We have quickly approached the Holiday season for 2020 and while this has been a year like no other, there is still the busy-ness of the season that we can count on. Every store we go into now or commercial we hear on the radio and television is reminding us that it is the holiday season. You can hear the words creeping into your head: “It’s the most wonderful time of the year…”.
But, are you truly thinking that it is the most wonderful time? Or are you feeling a little more stress pop into your thoughts each day as your lists of tasks start to pile on top of each other?? Many of us, including myself, whole-heartedly nod our heads and admit that we feel conflicted and over-whelmed at times both personally and professionally during the holidays.
As a project manager professionally, it can frustrate me to no end when I find myself becoming stressed with my personal tasks. Likewise, as a wife, mother, sister and daughter, it can frustrate me when I find myself trying to pack more and more time at work heading into the holidays, trying to cram one more thing in before going home. Perhaps you can relate? While this struggle is real, by applying some simple principles from both worlds, we can see how attainable it is to manage our personal and professional projects/time during the holiday season.
Understand the Final Goals
The first thing to do is realistically establish the goals you are aiming to meet during this time. Look both at the professional side as well as the personal side. Are there specific tasks we really need or want to complete before shutting the computer off for 2020? Personally, are there holiday festivities that we refuse to miss? What about the more intangible items like ‘Spending quality time with my family’? We need to be honest with ourselves and lay out the goals before us which are most important. Make sure the goals are SMART (Specific, Measurable, Achievable, Realistic, and Timely). For the more ambiguous goals, try to identify the tangible components and focus on those parts.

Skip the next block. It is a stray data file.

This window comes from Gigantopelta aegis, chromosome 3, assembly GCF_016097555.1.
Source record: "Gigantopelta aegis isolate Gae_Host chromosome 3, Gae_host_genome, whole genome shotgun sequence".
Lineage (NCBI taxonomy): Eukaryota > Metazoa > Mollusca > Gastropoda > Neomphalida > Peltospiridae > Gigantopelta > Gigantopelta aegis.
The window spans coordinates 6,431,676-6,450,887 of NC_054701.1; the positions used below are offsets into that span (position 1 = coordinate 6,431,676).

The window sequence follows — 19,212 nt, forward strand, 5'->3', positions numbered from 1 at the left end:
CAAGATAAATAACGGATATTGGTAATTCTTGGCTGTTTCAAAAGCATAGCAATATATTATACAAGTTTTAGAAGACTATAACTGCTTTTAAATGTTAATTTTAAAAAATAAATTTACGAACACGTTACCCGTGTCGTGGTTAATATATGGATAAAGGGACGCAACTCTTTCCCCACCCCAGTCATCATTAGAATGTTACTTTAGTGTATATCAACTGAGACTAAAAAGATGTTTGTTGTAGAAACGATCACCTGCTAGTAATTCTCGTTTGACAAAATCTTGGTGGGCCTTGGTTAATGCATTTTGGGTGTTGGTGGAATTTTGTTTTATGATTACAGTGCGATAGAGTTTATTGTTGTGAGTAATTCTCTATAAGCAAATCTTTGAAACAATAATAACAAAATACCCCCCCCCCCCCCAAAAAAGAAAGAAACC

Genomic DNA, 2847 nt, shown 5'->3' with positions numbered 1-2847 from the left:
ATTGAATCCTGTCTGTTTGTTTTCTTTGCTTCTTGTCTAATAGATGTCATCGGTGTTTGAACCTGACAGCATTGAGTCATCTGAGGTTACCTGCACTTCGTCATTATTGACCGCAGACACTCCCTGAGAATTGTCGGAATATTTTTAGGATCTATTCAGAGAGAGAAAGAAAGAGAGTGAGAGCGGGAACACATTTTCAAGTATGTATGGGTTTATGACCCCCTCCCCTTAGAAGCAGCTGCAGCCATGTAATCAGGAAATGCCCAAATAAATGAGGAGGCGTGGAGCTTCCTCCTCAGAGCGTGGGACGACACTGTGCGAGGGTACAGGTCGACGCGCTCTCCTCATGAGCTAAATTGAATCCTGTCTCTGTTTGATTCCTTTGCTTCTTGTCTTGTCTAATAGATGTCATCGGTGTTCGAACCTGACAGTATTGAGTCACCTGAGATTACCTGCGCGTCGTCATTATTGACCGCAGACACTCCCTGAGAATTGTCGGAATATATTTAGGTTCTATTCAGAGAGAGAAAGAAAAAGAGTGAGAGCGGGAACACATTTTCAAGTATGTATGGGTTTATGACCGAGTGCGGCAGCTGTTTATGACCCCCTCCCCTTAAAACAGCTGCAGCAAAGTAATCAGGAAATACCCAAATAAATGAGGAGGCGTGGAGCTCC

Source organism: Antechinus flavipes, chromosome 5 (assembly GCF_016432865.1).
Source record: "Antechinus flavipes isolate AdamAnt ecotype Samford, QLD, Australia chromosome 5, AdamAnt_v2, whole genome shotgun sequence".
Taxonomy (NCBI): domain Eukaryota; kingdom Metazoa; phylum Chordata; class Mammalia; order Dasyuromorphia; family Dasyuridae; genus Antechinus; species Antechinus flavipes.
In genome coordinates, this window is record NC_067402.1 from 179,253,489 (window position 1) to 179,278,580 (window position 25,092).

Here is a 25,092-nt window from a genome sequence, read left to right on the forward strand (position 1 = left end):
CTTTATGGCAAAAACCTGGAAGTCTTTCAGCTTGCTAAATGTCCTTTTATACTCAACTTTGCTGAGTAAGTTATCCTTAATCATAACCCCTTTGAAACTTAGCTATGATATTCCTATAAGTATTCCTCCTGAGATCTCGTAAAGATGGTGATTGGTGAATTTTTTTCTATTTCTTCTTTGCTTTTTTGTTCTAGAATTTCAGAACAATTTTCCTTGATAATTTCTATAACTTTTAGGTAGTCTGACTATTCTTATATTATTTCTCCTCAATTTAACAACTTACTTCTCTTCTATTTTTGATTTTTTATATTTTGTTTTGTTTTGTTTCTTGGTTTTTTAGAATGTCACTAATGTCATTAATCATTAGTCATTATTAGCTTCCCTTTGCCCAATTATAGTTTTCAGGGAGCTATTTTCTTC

Set target dates and plan of attack
From there we need to get our trusty calendar and start laying out the times and dates so we can visualize the time frame we are working with. Add the immovable and final target dates for those goals to the calendar. Block off time for ‘quality time’ and add any planned time out of the office. If there are times where traveling is needed, be sure to include that time as well. Also, try the approach of creating one overarching calendar where both the professional target dates as well as personal dates can be incorporated into a more holistic summary. Who really wants to plan a day to buy Christmas presents only to find out that you’re assigned a task at work that is due the next day? Laying out the tasks all together can ensure seeing the bigger picture as well as allow realistic target dates.
Plan for less than optimal
One thing I have learned over time is that it is easy to be overly optimistic and make plans where absolutely nothing can fail, because if one thing goes off-kilter the whole plan crumbles before me. However, the likelihood of something throwing a wrench into your best laid plans is almost 100%. Give a buffer and truly focus on being realistic when possible. Acknowledge and accept the reality that productivity is not always going to be the best during this time.
Prioritize, repeat and relax
Once the plan is in place, it’s time to implement and work the plan. The best success with plans I have encountered is when following the agile approach to project management. Establish the priority for the tasks, working with the project teams (within the office, as well as your team of family members) to identify what is mission critical to be accomplished ahead of year-end. Make an effort to re-evaluate the priorities daily if needed, since the ebb and flow of the holidays can change more quickly. Identify any blockers that are holding up progression and reach out to others to help address them in a timely fashion. Are there things which can be delegated in order to keep the proverbial plate from over-flowing? Also, don’t use this time for pulling in additional items off the backlog. If there is a little down-time, use it to take a few breaths and relax. Look around and enjoy the holiday spirit.
2020 will come to a close here shortly. There’s no way around that. However, by taking some time to plan what truly needs to be accomplished both at work and at home and realistically charting a course, we can then see how to keep those tasks in their right place. We can implement the tasks to successfully reach our goals, re-evaluating as needed, all while enjoying more of the holidays with less stress.